McDonald's falls short of expectations
Oct. 21, 2014
by Eric Schroeder
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OAK BROOK, Ill. — Weak results in the United States was one of several factors contributing to a difficult quarter at McDonald’s Corp. The fast-food chain posted net income of $1,068.4 million in the third quarter ended Sept. 30, equal to $1.09 per share on the common stock, down 30 percent from $1,522.2 million, or $1.52 per share, in the same period a year ago. Revenues were $6,987.1 million, down 5 percent from $7,323.4 million.
“McDonald’s third-quarter results reflect a significant decline versus a year ago, with our business and financial performance pressured by a variety of factors — from a higher effective tax rate, to unusual events in the operating environments in APMEA and Europe, to under-performance in the US, our largest geographic segment,” said Don Thompson, president and CEO. “While our ability to withstand these factors is a testament to the company’s enduring brand and strong financial foundation, by all measures our performance fell short of our expectations.
“We recognize that we must demonstrate to our customers and the entire McDonald’s system that we understand the problems we face and are taking decisive action to fundamentally change the way we approach our business.”
The changes include a new global approach designed to increase the company’s relevance with customers and drive guest traffic. Specifically, McDonald’s said it plans to focus on three areas:
• McDonald’s Experience of the Future — a comprehensive restaurant execution concept that elevates the menu and customer experience elements that are hallmarks of the McDonald’s brand, and capitalizes on investments in reimaging, service and technology enhancements to improve the look, feel and convenience of the McDonald’s experience in ways that are in-tune with today’s consumer needs;
• Digital strategy — a global strategy built around simplifying the customer journey across ordering, payment and mobile offers, beginning with the implementation of relevant new options, such as Apple Pay; and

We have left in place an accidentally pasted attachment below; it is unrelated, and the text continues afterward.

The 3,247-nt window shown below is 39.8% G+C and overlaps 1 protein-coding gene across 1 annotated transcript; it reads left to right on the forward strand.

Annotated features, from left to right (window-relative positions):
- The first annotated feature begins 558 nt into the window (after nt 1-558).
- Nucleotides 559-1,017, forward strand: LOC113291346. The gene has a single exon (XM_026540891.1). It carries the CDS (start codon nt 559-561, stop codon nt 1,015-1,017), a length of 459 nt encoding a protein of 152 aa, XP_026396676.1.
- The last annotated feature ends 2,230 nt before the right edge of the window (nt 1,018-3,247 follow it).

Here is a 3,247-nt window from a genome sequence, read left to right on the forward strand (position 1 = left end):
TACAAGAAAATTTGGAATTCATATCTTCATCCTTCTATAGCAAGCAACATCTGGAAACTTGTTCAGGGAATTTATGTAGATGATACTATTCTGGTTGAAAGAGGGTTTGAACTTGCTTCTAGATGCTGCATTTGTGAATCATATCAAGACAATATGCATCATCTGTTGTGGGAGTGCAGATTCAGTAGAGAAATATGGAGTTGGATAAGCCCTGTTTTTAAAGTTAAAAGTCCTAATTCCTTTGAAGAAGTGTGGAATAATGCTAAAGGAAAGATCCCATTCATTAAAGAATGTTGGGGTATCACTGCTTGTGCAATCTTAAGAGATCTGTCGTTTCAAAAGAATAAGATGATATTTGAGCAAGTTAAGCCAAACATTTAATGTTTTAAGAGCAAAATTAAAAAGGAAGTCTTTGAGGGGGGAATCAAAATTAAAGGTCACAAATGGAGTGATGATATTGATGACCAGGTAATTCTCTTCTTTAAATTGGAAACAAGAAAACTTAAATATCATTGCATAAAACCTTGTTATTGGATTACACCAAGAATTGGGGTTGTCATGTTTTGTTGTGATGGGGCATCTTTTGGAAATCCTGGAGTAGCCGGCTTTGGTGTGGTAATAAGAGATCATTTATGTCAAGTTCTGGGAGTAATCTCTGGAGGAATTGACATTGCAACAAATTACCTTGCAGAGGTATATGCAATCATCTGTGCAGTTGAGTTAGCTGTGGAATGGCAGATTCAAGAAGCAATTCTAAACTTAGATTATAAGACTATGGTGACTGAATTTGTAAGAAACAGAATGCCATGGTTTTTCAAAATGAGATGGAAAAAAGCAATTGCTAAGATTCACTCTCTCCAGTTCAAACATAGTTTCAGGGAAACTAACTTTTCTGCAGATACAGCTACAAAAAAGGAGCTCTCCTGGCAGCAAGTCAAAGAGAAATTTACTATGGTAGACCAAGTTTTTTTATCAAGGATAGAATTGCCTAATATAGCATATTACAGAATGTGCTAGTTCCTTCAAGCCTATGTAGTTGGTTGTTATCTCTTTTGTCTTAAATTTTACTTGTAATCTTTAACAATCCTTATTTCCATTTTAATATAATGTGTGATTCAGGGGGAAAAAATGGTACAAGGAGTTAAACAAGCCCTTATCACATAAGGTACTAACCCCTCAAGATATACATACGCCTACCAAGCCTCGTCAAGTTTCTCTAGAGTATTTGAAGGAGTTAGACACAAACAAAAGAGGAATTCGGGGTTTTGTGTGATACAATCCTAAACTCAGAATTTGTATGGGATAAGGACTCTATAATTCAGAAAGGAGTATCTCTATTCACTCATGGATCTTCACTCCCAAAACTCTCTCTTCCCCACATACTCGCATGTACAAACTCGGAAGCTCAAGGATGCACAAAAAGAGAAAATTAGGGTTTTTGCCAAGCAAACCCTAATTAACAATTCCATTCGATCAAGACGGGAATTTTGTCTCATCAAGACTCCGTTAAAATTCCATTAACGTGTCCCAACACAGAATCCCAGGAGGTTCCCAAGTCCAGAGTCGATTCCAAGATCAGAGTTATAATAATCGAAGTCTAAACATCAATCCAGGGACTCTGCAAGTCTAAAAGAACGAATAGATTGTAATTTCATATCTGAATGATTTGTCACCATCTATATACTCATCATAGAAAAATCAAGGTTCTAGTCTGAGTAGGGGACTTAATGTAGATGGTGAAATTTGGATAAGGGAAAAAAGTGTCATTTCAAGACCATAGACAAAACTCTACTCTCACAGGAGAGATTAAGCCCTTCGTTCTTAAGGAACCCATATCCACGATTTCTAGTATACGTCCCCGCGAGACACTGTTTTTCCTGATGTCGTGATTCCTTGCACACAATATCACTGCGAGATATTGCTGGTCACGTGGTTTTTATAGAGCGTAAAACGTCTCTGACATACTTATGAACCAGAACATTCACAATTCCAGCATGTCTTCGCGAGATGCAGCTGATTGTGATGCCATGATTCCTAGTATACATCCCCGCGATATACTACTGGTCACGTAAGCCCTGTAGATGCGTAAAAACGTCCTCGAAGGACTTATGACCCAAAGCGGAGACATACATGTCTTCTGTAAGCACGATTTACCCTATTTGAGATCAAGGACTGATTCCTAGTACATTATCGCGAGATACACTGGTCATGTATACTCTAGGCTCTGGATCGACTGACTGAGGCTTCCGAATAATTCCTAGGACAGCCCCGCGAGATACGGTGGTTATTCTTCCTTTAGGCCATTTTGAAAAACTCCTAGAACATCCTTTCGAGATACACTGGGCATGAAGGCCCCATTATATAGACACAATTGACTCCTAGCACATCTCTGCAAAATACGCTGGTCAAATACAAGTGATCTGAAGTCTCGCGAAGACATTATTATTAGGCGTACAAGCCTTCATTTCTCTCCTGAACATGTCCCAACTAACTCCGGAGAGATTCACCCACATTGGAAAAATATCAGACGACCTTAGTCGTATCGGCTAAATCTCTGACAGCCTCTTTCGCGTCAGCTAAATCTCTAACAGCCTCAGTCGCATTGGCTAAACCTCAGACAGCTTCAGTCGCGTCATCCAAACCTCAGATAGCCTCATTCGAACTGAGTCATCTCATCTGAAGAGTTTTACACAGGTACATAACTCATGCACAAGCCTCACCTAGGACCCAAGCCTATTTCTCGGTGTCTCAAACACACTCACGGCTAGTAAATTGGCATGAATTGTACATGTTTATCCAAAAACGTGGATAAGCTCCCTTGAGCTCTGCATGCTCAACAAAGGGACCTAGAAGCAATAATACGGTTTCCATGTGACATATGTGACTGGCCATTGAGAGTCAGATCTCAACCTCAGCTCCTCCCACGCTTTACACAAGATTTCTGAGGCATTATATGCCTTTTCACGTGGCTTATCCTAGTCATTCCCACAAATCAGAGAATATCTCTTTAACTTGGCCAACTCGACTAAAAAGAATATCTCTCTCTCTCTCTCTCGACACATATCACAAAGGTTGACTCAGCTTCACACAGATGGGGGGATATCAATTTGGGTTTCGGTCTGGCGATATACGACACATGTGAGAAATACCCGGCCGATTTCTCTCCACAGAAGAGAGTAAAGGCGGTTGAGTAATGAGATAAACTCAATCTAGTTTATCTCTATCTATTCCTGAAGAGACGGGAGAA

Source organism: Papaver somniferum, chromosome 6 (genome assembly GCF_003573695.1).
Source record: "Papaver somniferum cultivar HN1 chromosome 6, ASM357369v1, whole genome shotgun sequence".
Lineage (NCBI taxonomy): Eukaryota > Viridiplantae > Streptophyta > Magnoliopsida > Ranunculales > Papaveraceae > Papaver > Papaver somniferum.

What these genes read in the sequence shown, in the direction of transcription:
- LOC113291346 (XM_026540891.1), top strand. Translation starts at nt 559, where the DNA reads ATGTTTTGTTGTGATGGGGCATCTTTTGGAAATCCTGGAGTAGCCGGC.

• Resourcing for growth — a review of the organization’s structure and use of resources in order to redirect spending toward those initiatives, such as the digital strategy and the McDonald’s Experience of the Future, that will support the company’s key long-term growth initiatives.
Reflecting on third-quarter results, McDonald’s said comparable sales in the United States fell 3.3 percent, driven by negative guest traffic amid sustained competitive activity. Operating income fell 10 percent as initiatives to address the current market dynamics failed to drive improved financial results.
McDonald’s recently elected Mike Andres as president of its US operations. Andres has been charged with moving quickly to implement new initiatives designed to deliver “a flatter, more nimble organization that ensures key business decisions are made closer to the customer, by people with local market expertise. A revamped marketing approach that links national messaging around our food quality, brand transparency and people initiatives — complemented by local ad campaigns that are responsive to individual market preferences, and a simplified menu that showcases the company’s core products and features locally-relevant menu options — available in new, customizable ways.”
For the nine months ended Sept. 30, net income at McDonald’s Corp. was $3,660.3 million, or $3.69 per share, down 13 percent from $4,188.9 million, or $4.16 per share, in the same period a year ago. Revenues were $20,869.1 million, down 1 percent from $21,012.5 million.